Amsterdam is a town where mums strap their kids three high on rickety bicycles, and cherubic, rosy-cheeked nippers still play with chalk in the streets. Aside from the adult Disneyland of the Red Light District (which only covers a few streets) Amsterdam is one of the most kiddy-considerate European capitals you’ll find.

Here’s how it works…

1. Mount up
First, get mobile. And in the dam, that means two wheels and a loud bell. Cabs are expensive, the tram network is limited, and driving is a hellish circle of one-ways and perillously unguarded canal edges. The city loses one motor a week into the murky green water, so best not to add your rent-a-wagon to the city hall statistics.

And besides: cycling here is fun (and mostly safe). Because everyone cycles, everyone gives way to cyclists. Cargo bikes are set up with benches for small kids, and bigger ones can get bikes of their own. Het Zwarte Fietsenplan has the best rental bikes and a few shops dotted about town.

Cycling here is fun, and mostly safe. Because everyone cycles, everyone gives way to cyclists.

2. Meet Nemo
Not that one. This is a science museum with the same name as Pixar’s famed fish. Nemo is set beneath a vast, sloping roof terrace (and bar), with views across the city and it’s port. Inside are five floors of very hands-on science exhibits. It’s somewhere that kids could spend hours, bashing, squirting and twiddling things, all in the name of education.

3. Try soft play with wine
Tunfun is a former underground carpark (well, it’s still underground, it’s just no longer for cars) that has been turned into a giant softplay cage. Like all such things, prolonged exposure will soon have you weeping for release, but it’s a great rainy day option, with age-specific areas.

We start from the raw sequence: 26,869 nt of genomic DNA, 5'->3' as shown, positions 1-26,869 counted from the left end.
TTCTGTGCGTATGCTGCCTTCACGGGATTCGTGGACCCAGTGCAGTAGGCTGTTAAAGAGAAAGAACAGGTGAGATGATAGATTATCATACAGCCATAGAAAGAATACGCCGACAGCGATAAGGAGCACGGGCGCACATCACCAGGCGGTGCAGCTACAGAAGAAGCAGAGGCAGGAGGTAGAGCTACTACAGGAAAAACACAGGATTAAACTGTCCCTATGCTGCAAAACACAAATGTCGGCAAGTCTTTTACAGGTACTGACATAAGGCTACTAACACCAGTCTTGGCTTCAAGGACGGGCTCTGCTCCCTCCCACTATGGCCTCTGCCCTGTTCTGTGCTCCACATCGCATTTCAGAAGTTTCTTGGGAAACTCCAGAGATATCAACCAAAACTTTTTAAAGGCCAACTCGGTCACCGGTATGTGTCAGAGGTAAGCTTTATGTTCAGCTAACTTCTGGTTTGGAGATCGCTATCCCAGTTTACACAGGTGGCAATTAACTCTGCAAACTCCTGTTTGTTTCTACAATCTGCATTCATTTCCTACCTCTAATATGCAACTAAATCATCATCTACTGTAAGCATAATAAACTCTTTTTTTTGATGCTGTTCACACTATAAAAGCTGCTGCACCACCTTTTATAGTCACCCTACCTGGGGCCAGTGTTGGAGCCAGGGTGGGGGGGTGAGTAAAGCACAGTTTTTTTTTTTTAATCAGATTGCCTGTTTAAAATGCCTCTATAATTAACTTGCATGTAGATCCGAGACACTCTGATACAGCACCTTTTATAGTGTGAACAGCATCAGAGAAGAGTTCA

4. Visit a playground with a pub
You may notice a theme developing here, but this is another urchin-enthralling venue in close proximity to wine/beer/gin. Amsterdammers have come to the very civilised conclusion that rearing small people should not preclude light boozing, and many playgrounds have bars next to them. These are not the ramshackle bits of plastic play kit found in your local beer garden, but vast sandpits with climbing frames, slides and other such frippery. Vondelpark, the cities best known green space, has one halfway down its western side, and another at its southernmost exit.

5. Get wet
Well, not actually wet, but on to the water. The organised canal cruises are like an hour in an oversized floating coke bottle, listing to well worn tour-guide gags. Instead, get a vessel of your own and putter about from one canal-side bar / snack shop to the next. Mokum has little metal, electric boats that can seat eight from €110 for three hours.

Anna with her daughter, Mae.

Where to stay

In a forest
Amsterdamse Bos is a vast forest on the southwestern edge of town. For the novel experience of camping in a city, get over to Camping Amsterdam. There are fixed abodes there too, if you don’t fancy risking the Dutch weather, including cabins and tiny eco-lodges for four.

On a houseboat
The novelty value makes up for the cramped digs (and gentle bobbing whenever someone putters past), and most houseboats are smack in the middle of town.

In a canal house
There are dozens of beautiful Golden Age canal houses that have now been turned into hotels, and some of these wonky digs are well suited to exploring families. Popular spots are Toren, Estherea, The Grand (it really is), and The Pulitzer.

Follow Matt and Anna on Instagram: @mother_pukka and @papa_pukka

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